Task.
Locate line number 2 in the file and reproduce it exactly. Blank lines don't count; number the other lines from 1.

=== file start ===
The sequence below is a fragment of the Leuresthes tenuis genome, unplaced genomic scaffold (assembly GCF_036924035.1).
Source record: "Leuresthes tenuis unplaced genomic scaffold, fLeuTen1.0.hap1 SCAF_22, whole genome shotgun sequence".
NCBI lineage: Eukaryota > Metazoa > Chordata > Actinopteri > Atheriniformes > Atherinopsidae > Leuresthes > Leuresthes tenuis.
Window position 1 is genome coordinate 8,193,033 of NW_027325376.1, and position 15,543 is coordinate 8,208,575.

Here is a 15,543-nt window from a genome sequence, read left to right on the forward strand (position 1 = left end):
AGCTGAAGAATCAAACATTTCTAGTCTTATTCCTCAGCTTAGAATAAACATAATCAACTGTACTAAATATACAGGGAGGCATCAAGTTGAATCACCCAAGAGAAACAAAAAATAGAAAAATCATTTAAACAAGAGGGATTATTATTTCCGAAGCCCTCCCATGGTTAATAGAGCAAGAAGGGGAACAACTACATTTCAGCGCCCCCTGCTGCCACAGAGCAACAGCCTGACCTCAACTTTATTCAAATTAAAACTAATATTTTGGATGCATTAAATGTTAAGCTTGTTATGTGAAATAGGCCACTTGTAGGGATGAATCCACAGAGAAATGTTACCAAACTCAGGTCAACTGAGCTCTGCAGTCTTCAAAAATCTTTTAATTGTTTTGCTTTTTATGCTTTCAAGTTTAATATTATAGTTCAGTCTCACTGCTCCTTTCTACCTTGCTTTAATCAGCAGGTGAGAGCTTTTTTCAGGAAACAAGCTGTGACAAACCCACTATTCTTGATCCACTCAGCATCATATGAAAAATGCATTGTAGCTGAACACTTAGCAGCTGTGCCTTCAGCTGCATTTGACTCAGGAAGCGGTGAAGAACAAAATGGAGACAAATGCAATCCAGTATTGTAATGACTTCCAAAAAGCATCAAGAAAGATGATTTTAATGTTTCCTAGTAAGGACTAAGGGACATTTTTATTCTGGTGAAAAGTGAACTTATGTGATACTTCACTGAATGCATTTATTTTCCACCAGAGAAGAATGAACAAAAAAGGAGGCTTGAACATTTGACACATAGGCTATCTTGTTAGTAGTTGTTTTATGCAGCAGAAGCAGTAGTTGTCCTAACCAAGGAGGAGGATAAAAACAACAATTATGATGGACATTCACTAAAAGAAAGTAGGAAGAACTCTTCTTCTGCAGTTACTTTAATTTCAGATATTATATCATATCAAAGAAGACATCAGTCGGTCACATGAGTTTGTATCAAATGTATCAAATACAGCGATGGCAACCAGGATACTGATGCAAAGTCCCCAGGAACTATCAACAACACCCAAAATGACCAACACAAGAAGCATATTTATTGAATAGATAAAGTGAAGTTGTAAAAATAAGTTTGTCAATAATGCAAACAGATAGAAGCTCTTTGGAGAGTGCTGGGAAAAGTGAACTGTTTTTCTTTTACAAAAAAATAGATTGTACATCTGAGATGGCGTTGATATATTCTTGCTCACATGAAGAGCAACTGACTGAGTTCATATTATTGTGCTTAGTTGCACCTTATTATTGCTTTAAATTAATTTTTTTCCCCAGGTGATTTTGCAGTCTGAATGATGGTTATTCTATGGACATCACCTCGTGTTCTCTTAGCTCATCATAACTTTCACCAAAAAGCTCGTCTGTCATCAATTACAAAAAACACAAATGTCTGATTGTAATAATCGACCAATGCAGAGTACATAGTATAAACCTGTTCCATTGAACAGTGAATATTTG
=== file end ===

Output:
Source record: "Leuresthes tenuis unplaced genomic scaffold, fLeuTen1.0.hap1 SCAF_22, whole genome shotgun sequence".